However, one way you could get 'mains voltage' between L and E, but not between L and N is if (for whatever reason) the N was also at 'mains voltage' relative to earth - in which case you would see 'mains voltage' between N and E, That would be very unlikely but, since not totally impossible, is why I asked!

Kind Regards, John
 
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Damn was hoping that would be the issue for you with an easy fix. As someone's already said it's probably fed from a junction box under the floor, is lifting the floor an option for you to investigate?
Well...It is an option. Not the most attractive one for obvious reasons! I’m also wondering where to look because starting from where the broken socket is, is the least convenient place to lift the floor (inevitably). I’ve drawn a quick sketch. I don’t suppose there is any usual practice which might make it easier (e.g. I’m wondering if it would be near one of the existing sockets)? I appreciate that is probably wishful thinking...

I hope the enclosed the connector blocks they added in a box or something and not just stuffed them in the wall!
Of course it isn’t! And I certainly wouldn’t have realised that that is what had been done had I not been poking around into the rockwell to see if I could find where this cable was going...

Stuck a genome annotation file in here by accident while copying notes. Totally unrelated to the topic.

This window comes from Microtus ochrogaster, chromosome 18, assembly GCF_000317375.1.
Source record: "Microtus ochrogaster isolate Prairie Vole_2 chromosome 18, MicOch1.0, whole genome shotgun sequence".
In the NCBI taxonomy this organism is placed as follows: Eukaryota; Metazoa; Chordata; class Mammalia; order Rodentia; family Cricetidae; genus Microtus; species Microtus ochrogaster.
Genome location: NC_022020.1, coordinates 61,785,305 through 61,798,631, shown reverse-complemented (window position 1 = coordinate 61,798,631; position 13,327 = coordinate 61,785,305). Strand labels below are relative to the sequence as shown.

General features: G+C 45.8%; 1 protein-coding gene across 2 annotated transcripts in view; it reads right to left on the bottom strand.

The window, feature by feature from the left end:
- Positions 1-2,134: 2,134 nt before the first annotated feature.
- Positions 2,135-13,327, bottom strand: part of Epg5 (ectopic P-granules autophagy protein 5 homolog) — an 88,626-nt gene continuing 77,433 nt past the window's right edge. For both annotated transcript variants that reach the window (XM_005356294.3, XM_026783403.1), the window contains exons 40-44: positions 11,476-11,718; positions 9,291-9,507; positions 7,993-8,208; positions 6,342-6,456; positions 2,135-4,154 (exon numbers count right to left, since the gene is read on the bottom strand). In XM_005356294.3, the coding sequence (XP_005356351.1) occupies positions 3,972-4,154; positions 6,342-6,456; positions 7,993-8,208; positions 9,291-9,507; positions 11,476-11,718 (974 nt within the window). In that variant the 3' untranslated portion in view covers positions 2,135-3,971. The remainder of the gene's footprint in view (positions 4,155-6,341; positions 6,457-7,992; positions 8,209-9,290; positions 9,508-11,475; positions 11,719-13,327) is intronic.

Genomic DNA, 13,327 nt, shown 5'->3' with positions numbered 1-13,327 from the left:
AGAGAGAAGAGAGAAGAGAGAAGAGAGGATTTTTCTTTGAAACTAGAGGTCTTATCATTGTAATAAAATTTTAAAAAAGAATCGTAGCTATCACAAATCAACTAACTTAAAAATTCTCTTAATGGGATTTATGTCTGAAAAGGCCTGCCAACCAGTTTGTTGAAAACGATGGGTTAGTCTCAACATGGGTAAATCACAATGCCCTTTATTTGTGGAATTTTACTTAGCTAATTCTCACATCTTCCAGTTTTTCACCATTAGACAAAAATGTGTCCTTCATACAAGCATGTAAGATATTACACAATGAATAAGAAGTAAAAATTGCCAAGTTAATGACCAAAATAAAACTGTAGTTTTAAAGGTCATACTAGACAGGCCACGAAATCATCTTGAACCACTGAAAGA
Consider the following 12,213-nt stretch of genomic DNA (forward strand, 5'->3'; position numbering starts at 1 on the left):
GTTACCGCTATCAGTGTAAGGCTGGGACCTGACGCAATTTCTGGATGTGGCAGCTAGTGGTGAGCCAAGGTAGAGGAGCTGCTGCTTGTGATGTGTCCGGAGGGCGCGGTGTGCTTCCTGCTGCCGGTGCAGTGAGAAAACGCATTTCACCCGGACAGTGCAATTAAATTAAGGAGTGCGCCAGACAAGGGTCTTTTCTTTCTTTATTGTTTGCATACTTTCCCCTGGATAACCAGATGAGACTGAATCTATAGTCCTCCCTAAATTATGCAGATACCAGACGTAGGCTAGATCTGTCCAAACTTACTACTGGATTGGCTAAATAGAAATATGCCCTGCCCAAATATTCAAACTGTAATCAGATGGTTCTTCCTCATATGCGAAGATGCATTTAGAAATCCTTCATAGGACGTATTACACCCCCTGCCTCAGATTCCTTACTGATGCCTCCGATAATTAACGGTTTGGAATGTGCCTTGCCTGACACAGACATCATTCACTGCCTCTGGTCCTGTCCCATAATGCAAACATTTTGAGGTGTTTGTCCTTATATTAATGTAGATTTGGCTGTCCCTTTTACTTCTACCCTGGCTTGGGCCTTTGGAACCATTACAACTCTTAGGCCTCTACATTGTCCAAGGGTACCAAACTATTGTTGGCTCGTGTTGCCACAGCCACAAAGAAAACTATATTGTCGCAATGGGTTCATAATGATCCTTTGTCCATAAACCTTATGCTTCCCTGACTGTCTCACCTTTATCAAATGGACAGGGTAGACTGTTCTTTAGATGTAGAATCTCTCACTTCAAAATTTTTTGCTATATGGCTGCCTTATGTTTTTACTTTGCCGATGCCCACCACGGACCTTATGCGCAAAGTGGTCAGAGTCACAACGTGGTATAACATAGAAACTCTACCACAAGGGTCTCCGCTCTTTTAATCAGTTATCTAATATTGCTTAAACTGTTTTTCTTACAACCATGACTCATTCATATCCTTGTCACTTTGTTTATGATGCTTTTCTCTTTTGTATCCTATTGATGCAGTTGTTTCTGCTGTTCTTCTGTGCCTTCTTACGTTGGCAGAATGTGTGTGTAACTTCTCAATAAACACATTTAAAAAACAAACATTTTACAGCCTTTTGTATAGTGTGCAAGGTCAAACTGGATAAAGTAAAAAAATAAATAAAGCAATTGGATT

If everything were working, there might be a small voltage between neutral and earth, but not much.

However, one way you could get 'mains voltage' between L and E, but not between L and N is if (for whatever reason) the N was also at 'mains voltage' relative to earth - in which case you would see 'mains voltage' between N and E, That would be very unlikely but, since not totally impossible, is why I asked!

Kind Regards, John
Ah. Yes: I can see that. Thank you.
 

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PS. Might I just double-check a question from my initial post? Would any of the cable finders that you can buy help with locating the junction box?
 
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Another thought - are we even sure that the socket in question is on the same circuit as the other two sockets in the room?

If you know, or can determine, which MCB or fuse in your CU is supplying the other two sockets, you could 'switch that off' and then use your socket tester or multimeter to determine whether there was still 'mains voltage' between L and E at the problem socket.

Kind Regards, John